All change: transforming corporate finance at the BBC


31 May 2013


After 15 years at the BBC and a career that has embraced and driven continuous reinvention, transformation and change, outgoing CFO Zarin Patel shares some of her career highlights with FDE’s Steve Dunkerley.


If you grew up in the 1970s and lived in the UK, then you'll remember when there were just three terrestrial TV channels: BBC One, BBC Two and ITV. Channel 4 was introduced in 1982, Sky started broadcasting in 1989 and the digital TV switchover began in 2008. Today, there are six main channel owners responsible for around 500 TV channels in the UK, not to mention the incredible volume of 'on-demand' content that can be streamed and downloaded directly onto mobile phones and tablets from the internet.

With all this competition and a rapidly changing marketplace, the BBC has had to continually reinvent itself to keep up with the demands of its licence fee-payers. The BBC's finance and business services organisation has also needed to stay sharp and efficient in order to contribute towards investment in its creative content.

Zarin Patel, the outgoing CFO leading the BBC's finance and business services organisation, has taken a hands-on approach in operations while being a key player in overall front-line strategy. In her time at the BBC, she has achieved much, such as overseeing the rationalisation of the BBC's enterprise resource-planning (ERP) estate, the centralisation and automation of data and processes, and the offshore outsourcing of transactional finance.

She also had CEO responsibility for the seven-year transformation of TV licensing, which included the implementation of CRM and data analytics that touched 28 million customers, and oversaw the transformation of the BBC's real estate, including the creation of a new production centre in Salford. Perhaps Patel's most notable achievement is the extent to which the cost of running the BBC has been reduced. In 1993, 24% of the money generated by licence fee income was spent on operating costs. Today, it is less than 10%.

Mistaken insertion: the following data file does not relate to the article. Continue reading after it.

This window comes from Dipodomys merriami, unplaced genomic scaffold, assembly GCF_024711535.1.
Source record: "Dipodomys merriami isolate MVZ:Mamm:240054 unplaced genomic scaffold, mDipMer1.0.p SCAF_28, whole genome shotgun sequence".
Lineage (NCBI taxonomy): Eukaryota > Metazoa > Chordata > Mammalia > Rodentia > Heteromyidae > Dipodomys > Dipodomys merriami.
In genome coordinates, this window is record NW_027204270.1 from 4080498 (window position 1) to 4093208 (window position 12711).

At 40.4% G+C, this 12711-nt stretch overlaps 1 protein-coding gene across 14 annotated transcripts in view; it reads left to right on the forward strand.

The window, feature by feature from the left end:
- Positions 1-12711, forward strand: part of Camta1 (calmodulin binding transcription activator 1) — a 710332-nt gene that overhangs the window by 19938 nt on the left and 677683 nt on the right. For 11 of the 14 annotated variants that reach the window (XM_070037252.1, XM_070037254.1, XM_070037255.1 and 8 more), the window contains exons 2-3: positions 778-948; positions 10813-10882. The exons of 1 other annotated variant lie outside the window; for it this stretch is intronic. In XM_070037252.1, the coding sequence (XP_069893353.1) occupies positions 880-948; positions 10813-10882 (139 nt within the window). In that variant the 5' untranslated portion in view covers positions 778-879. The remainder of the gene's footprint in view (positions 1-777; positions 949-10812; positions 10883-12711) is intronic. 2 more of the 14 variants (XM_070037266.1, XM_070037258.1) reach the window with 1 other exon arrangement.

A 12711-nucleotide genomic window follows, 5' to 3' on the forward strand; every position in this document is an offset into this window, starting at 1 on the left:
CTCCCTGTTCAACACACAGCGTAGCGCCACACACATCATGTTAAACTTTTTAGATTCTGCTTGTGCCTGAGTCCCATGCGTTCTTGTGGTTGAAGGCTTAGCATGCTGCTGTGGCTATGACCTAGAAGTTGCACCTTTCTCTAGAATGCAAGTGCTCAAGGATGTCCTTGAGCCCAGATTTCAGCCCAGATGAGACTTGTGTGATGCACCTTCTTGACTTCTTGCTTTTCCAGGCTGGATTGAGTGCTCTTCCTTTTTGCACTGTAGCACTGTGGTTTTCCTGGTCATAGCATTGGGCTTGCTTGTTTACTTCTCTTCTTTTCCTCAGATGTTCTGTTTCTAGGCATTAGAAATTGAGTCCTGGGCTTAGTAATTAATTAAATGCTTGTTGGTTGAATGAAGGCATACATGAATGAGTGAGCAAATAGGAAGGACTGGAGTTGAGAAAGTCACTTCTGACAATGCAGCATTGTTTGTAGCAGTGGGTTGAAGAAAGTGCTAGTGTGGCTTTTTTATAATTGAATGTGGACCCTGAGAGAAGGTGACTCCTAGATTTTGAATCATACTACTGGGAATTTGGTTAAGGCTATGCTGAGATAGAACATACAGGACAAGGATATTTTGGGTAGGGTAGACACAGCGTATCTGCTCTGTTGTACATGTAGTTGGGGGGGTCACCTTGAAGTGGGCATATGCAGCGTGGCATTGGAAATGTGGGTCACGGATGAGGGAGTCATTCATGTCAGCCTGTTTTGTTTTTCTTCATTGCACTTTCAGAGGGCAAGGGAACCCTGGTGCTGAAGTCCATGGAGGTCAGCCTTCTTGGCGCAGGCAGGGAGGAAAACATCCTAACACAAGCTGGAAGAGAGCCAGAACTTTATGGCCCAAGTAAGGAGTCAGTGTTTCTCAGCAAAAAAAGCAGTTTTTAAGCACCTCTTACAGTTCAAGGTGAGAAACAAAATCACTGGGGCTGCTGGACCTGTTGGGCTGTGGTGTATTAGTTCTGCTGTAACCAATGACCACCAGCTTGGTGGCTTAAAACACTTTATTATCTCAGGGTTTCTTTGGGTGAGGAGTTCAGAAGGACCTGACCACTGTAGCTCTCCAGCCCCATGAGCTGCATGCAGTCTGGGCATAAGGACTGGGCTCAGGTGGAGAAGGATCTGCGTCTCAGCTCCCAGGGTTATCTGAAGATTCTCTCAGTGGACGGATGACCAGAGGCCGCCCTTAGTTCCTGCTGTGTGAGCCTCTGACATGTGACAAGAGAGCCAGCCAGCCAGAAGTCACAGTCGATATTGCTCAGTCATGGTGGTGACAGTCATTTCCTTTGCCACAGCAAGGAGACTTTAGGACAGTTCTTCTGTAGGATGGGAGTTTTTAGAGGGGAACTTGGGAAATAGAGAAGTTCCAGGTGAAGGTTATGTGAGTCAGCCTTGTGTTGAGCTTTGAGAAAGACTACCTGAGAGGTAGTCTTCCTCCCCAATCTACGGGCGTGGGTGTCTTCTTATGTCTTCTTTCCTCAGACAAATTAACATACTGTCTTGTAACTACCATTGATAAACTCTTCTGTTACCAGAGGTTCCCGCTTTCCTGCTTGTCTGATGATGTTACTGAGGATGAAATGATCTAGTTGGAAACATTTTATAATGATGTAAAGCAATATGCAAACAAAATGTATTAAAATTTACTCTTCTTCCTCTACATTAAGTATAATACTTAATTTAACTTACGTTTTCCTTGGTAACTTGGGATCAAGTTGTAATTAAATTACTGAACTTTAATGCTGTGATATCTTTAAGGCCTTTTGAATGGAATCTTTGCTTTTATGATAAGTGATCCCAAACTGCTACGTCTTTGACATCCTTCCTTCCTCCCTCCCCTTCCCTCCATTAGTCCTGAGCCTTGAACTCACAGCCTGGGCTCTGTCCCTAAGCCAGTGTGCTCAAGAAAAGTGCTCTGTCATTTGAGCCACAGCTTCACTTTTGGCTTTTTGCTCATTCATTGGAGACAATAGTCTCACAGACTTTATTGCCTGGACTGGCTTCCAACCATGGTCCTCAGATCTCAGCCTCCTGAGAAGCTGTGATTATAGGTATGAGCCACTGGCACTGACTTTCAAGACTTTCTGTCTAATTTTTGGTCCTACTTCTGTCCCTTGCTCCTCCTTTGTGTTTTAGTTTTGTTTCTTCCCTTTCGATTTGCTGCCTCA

Reinventing finance

Patel's career kicked off in 1998 when John Smith was the BBC CFO. He took her on board as his financial controller and, ironically, it was a lack of broadcasting experience that attracted Patel to the role and attracted the BBC to her.

"I was a change agent," she says. "They wanted someone from industry and my background was property, construction, leasing companies and audit. I knew nothing about media and that was the very thing that attracted me to the BBC."

The first thing she did was to overhaul the financial system, as it was not providing the required management information. "We knew the cost of lipstick for production but not the value of our programmes to the audience," she says.

The technology transformation that Patel oversaw was immense and included the consolidation of 26 different accounting systems and 140,000 different charts of accounts down to one, and 140,000 suppliers down to under 10,000 today. This ERP transformation was accompanied by a ten-year outsourcing contact for transactional finance and procurement. Outsourcing has been par for the course at the BBC since the 1990s.